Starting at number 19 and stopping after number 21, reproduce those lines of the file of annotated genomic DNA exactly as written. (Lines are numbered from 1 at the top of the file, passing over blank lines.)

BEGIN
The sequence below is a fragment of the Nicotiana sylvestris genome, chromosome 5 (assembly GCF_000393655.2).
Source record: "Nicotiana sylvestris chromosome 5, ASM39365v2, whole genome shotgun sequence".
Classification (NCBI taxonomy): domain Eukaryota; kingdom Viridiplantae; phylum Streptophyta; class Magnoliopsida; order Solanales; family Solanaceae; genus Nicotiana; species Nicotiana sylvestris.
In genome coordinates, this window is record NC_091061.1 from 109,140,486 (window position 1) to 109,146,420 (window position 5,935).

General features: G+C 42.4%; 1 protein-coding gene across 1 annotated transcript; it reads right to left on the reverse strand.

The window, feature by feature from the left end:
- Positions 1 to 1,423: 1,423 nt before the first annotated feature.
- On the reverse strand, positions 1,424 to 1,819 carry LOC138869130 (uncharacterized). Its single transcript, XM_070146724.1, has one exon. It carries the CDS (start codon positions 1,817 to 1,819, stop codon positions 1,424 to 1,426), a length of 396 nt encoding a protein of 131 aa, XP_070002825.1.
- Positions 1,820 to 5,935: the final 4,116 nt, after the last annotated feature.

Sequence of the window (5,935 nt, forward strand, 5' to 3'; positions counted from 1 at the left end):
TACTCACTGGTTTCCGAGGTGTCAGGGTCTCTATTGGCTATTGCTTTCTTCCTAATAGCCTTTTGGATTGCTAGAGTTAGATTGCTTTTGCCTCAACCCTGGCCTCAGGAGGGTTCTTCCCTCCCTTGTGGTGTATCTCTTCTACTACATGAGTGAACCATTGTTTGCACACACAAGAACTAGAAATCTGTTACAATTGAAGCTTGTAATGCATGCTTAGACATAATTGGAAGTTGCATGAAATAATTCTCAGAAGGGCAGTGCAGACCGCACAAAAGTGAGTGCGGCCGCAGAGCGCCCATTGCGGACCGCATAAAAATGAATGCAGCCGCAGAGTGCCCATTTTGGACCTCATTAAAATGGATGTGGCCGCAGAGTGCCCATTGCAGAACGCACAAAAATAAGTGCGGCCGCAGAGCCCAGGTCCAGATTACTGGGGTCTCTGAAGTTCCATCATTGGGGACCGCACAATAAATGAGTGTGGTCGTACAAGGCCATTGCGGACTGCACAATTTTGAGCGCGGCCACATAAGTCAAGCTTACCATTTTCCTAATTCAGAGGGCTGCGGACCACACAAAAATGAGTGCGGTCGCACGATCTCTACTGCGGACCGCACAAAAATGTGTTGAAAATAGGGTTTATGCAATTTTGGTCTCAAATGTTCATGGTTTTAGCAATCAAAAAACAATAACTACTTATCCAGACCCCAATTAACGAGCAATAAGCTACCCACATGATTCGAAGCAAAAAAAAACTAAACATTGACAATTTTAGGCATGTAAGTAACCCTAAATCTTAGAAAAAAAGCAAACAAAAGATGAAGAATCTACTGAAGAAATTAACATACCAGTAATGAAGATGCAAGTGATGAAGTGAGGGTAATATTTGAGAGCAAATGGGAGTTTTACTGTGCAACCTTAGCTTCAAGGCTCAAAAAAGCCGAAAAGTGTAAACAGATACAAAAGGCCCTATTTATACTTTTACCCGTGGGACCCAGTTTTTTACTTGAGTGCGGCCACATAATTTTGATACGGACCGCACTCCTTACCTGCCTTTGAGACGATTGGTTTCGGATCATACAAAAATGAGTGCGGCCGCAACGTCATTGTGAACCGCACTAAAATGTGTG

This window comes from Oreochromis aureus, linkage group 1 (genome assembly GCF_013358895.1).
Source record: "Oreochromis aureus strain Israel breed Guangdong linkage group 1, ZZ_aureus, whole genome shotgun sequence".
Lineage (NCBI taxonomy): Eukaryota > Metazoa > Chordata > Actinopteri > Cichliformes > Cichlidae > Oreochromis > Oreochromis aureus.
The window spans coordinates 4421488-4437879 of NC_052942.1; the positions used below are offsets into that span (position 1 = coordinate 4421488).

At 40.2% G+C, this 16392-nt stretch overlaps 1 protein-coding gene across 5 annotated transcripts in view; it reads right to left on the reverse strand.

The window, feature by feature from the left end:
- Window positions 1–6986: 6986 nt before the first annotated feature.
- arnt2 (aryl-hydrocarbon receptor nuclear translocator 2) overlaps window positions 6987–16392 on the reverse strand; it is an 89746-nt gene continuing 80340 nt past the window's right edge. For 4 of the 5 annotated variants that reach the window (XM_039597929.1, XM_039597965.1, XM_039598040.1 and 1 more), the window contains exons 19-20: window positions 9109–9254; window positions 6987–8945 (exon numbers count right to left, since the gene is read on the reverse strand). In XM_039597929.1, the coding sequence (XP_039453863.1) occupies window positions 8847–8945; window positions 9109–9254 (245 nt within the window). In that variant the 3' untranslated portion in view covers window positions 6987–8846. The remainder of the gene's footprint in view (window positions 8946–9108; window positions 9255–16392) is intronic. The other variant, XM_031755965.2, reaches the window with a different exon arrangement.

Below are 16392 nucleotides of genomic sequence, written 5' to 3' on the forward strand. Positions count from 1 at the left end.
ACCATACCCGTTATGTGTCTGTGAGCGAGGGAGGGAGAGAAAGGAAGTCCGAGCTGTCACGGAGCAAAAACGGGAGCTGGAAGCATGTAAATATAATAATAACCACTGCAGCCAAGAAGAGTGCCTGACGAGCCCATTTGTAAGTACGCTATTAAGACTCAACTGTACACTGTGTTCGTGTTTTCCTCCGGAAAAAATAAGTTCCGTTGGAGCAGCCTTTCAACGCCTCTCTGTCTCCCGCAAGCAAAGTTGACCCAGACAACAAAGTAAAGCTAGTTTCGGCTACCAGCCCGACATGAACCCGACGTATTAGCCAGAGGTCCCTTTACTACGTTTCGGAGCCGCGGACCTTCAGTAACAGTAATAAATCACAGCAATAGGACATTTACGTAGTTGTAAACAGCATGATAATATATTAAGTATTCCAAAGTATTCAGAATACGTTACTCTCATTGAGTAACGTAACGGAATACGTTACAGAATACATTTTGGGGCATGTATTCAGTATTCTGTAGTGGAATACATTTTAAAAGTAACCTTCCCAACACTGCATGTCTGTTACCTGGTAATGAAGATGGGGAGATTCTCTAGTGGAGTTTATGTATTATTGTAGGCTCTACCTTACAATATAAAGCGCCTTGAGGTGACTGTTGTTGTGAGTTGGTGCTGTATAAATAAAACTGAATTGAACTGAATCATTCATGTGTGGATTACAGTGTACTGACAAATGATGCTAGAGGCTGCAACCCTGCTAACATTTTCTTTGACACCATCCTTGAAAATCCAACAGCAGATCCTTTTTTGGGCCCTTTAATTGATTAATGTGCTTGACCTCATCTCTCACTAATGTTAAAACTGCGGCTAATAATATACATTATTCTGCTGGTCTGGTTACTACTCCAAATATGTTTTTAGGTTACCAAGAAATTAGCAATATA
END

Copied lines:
- arnt2 (aryl-hydrocarbon receptor nuclear translocator 2) overlaps window positions 6987–16392 on the reverse strand; it is an 89746-nt gene continuing 80340 nt past the window's right edge. For 4 of the 5 annotated variants that reach the window (XM_039597929.1, XM_039597965.1, XM_039598040.1 and 1 more), the window contains exons 19-20: window positions 9109–9254; window positions 6987–8945 (exon numbers count right to left, since the gene is read on the reverse strand). In XM_039597929.1, the coding sequence (XP_039453863.1) occupies window positions 8847–8945; window positions 9109–9254 (245 nt within the window). In that variant the 3' untranslated portion in view covers window positions 6987–8846. The remainder of the gene's footprint in view (window positions 8946–9108; window positions 9255–16392) is intronic. The other variant, XM_031755965.2, reaches the window with a different exon arrangement.

Below are 16392 nucleotides of genomic sequence, written 5' to 3' on the forward strand. Positions count from 1 at the left end.
ACCATACCCGTTATGTGTCTGTGAGCGAGGGAGGGAGAGAAAGGAAGTCCGAGCTGTCACGGAGCAAAAACGGGAGCTGGAAGCATGTAAATATAATAATAACCACTGCAGCCAAGAAGAGTGCCTGACGAGCCCATTTGTAAGTACGCTATTAAGACTCAACTGTACACTGTGTTCGTGTTTTCCTCCGGAAAAAATAAGTTCCGTTGGAGCAGCCTTTCAACGCCTCTCTGTCTCCCGCAAGCAAAGTTGACCCAGACAACAAAGTAAAGCTAGTTTCGGCTACCAGCCCGACATGAACCCGACGTATTAGCCAGAGGTCCCTTTACTACGTTTCGGAGCCGCGGACCTTCAGTAACAGTAATAAATCACAGCAATAGGACATTTACGTAGTTGTAAACAGCATGATAATATATTAAGTATTCCAAAGTATTCAGAATACGTTACTCTCATTGAGTAACGTAACGGAATACGTTACAGAATACATTTTGGGGCATGTATTCAGTATTCTGTAGTGGAATACATTTTAAAAGTAACCTTCCCAACACTGCATGTCTGTTACCTGGTAATGAAGATGGGGAGATTCTCTAGTGGAGTTTATGTATTATTGTAGGCTCTACCTTACAATATAAAGCGCCTTGAGGTGACTGTTGTTGTGAGTTGGTGCTGTATAAATAAAACTGAATTGAACTGAATCATTCATGTGTGGATTACAGTGTACTGACAAATGATGCTAGAGGCTGCAACCCTGCTAACATTTTCTTTGACACCATCCTTGAAAATCCAACAGCAGATCCTTTTTTGGGCCCTTTAATTGATTAATGTGCTTGACCTCATCTCTCACTAATGTTAAAACTGCGGCTAATAATATACATTATTCTGCTGGTCTGGTTACTACTCCAAATATGTTTTTAGGTTACCAAGAAATTAGCAATATA